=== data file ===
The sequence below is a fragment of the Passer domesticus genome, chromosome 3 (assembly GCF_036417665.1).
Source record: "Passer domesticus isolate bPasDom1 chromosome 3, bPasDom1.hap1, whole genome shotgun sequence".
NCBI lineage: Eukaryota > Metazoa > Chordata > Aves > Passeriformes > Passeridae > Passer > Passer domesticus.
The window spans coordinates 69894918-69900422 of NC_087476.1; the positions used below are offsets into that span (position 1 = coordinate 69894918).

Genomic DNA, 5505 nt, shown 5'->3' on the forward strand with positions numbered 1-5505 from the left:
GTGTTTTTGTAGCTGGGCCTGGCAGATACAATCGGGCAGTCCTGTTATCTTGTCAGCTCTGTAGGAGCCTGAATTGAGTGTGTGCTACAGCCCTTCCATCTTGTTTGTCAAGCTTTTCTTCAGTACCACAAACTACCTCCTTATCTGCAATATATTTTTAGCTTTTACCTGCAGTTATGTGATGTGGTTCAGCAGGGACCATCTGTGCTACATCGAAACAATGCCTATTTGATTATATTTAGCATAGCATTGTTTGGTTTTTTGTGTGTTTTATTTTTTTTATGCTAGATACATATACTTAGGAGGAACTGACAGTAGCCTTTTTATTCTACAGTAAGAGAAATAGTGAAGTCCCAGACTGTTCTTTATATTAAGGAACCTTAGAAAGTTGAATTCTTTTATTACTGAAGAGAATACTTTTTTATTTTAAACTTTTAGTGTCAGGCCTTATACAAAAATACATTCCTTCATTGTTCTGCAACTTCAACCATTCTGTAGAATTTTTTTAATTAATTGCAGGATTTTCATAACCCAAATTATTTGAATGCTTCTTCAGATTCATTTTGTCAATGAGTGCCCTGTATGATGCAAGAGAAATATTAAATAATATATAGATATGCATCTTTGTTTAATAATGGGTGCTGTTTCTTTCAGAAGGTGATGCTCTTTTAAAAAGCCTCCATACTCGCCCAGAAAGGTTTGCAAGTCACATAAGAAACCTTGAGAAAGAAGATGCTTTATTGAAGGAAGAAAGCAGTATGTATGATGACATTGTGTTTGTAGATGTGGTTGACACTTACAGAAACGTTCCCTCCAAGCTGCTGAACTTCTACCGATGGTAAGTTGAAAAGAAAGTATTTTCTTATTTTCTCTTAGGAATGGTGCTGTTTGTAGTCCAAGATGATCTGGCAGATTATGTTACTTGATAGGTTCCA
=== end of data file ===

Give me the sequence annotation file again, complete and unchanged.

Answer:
The sequence below is a fragment of the Passer domesticus genome, chromosome 3 (assembly GCF_036417665.1).
Source record: "Passer domesticus isolate bPasDom1 chromosome 3, bPasDom1.hap1, whole genome shotgun sequence".
NCBI lineage: Eukaryota > Metazoa > Chordata > Aves > Passeriformes > Passeridae > Passer > Passer domesticus.
The window spans coordinates 69894918-69900422 of NC_087476.1; the positions used below are offsets into that span (position 1 = coordinate 69894918).

Genomic DNA, 5505 nt, shown 5'->3' on the forward strand with positions numbered 1-5505 from the left:
GTGTTTTTGTAGCTGGGCCTGGCAGATACAATCGGGCAGTCCTGTTATCTTGTCAGCTCTGTAGGAGCCTGAATTGAGTGTGTGCTACAGCCCTTCCATCTTGTTTGTCAAGCTTTTCTTCAGTACCACAAACTACCTCCTTATCTGCAATATATTTTTAGCTTTTACCTGCAGTTATGTGATGTGGTTCAGCAGGGACCATCTGTGCTACATCGAAACAATGCCTATTTGATTATATTTAGCATAGCATTGTTTGGTTTTTTGTGTGTTTTATTTTTTTTATGCTAGATACATATACTTAGGAGGAACTGACAGTAGCCTTTTTATTCTACAGTAAGAGAAATAGTGAAGTCCCAGACTGTTCTTTATATTAAGGAACCTTAGAAAGTTGAATTCTTTTATTACTGAAGAGAATACTTTTTTATTTTAAACTTTTAGTGTCAGGCCTTATACAAAAATACATTCCTTCATTGTTCTGCAACTTCAACCATTCTGTAGAATTTTTTTAATTAATTGCAGGATTTTCATAACCCAAATTATTTGAATGCTTCTTCAGATTCATTTTGTCAATGAGTGCCCTGTATGATGCAAGAGAAATATTAAATAATATATAGATATGCATCTTTGTTTAATAATGGGTGCTGTTTCTTTCAGAAGGTGATGCTCTTTTAAAAAGCCTCCATACTCGCCCAGAAAGGTTTGCAAGTCACATAAGAAACCTTGAGAAAGAAGATGCTTTATTGAAGGAAGAAAGCAGTATGTATGATGACATTGTGTTTGTAGATGTGGTTGACACTTACAGAAACGTTCCCTCCAAGCTGCTGAACTTCTACCGATGGTAAGTTGAAAAGAAAGTATTTTCTTATTTTCTCTTAGGAATGGTGCTGTTTGTAGTCCAAGATGATCTGGCAGATTATGTTACTTGATAGGTTCCA